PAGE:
A man watching a Delta airliner in line to take off at Hartsfield–Jackson Atlanta International Airport in Atlanta, Georgia, was shocked to see a lightning bolt strike the airliner — and he caught it all on video. The YouTube poster, going by the name of Jack Perkins, uploaded the video of the lighting bolt, captioning the video of the exciting strike “While filming the line of planes all stacked up during a ground hold in Atlanta on 8/18/15 I happened to capture this direct lightning strike on a 737.” According to CNN, there were 111 passengers and six crew members, but nobody was injured after the lighting strike.
The man who took the video appeared to be taxiing in another plane, and decided to take video with his mobile phone while he waited to take off. The video shows the Delta airliner waiting patiently in line to take off in the rain. Out of nowhere, a long bolt of lightning strikes the plane close to its tale in a flash of light. The bolt of lighting clearly hits the plane. The videographer doesn’t appear to react to the lightning strike — that’s because he didn’t realize the amazing footage he captured until he watched it again later.
A spokesman for Delta, Morgan Durrant, confirmed that the lightning did strike a Las Vegas-bound Delta airliner on Tuesday. The airliner, a Boeing 737-900R, was waiting to take off at the Atlanta airport when the unthinkable happened. Due to the lightning bolt strike, the airliner took off nearly two hours late, at 7:32 p.m., reports CNN, but landed only 20 minutes later than scheduled.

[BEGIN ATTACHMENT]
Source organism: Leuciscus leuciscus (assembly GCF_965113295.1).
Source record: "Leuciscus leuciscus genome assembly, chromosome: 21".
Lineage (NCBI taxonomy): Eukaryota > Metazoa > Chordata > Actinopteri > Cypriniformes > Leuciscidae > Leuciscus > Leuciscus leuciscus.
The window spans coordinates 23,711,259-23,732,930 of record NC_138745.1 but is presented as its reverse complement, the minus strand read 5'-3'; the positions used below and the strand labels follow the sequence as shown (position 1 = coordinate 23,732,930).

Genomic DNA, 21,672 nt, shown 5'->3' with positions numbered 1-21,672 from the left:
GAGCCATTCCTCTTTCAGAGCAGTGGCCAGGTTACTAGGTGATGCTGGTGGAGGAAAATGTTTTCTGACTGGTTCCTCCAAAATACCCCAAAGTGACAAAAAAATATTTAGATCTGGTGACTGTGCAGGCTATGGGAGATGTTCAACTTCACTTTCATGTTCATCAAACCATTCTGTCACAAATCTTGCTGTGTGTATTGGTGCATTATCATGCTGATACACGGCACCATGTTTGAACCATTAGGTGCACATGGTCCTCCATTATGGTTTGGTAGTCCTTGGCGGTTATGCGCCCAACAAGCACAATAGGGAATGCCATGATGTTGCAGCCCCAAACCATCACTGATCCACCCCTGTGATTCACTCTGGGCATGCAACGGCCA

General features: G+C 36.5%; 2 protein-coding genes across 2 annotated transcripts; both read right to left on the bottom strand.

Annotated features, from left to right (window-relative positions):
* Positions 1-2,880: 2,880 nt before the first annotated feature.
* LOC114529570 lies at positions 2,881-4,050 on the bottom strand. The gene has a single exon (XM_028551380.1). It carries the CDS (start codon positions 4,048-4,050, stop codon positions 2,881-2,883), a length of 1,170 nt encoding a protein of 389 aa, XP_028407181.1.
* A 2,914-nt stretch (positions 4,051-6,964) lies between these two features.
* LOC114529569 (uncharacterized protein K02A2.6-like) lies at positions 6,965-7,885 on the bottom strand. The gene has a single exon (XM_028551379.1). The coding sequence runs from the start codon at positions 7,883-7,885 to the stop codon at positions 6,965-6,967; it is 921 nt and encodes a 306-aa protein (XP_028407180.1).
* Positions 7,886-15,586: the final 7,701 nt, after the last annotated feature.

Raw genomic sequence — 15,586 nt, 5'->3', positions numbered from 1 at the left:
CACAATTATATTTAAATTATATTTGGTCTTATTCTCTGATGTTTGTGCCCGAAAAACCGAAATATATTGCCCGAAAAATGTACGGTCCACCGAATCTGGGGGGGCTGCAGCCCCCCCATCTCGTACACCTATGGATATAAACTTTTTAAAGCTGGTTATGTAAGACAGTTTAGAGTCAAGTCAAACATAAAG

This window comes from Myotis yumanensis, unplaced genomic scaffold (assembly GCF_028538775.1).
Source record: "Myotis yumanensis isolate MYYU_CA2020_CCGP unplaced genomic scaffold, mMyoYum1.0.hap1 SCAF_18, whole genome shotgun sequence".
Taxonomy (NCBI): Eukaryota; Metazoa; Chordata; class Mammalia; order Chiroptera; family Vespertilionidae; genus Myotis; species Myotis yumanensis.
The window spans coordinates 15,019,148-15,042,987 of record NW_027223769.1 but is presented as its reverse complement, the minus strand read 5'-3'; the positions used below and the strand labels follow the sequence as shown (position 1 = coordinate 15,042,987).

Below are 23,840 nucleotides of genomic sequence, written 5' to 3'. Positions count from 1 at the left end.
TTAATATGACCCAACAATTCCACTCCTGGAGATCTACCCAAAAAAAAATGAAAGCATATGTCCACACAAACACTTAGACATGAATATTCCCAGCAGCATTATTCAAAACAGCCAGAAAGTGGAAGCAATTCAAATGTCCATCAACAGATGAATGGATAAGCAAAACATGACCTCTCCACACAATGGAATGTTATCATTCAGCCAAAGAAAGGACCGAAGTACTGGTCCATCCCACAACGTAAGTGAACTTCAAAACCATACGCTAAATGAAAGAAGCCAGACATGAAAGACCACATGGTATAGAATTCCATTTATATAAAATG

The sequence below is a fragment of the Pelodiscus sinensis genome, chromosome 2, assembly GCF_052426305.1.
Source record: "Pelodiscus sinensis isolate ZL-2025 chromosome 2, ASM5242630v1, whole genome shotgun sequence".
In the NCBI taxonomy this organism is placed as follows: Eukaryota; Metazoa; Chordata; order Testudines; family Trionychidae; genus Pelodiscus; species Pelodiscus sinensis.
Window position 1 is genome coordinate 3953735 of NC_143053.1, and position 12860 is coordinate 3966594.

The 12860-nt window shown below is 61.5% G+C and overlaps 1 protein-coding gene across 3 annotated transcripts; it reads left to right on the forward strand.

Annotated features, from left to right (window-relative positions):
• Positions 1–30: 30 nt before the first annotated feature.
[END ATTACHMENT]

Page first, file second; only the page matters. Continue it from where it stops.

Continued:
Morgan Durrant assured reporters via email that Delta was quick to respond to the lighting strike, and examined the plane thoroughly to make sure the bolt of electricity didn’t cause any damage.” As with any event involving aircraft, Delta is doing a thorough investigation of the circumstances around this flight as safety is always Delta’s top priority,” Durrant wrote.
KTLA reports that in addition to a complete investigation, Delta spokesman Durrant wrote that airliners are designed to redirect bolts of lightning to ensure the safety of passengers and crew.” Aircraft design allows lightning bolts to be safely redirected. Fuselage structure and industrial-grade insulation acts as (a) super-conductive lightning rod that rechannels lightning around and away from customers and crew and out into the ground via the landing gear.”
The lighting bolt strike isn’t the only event Delta has contended with this year. This month, another airliner caught fire in a Nashville airport. No passengers or crew were harmed in that incident either.
[Image credit: David McNew/Getty Images]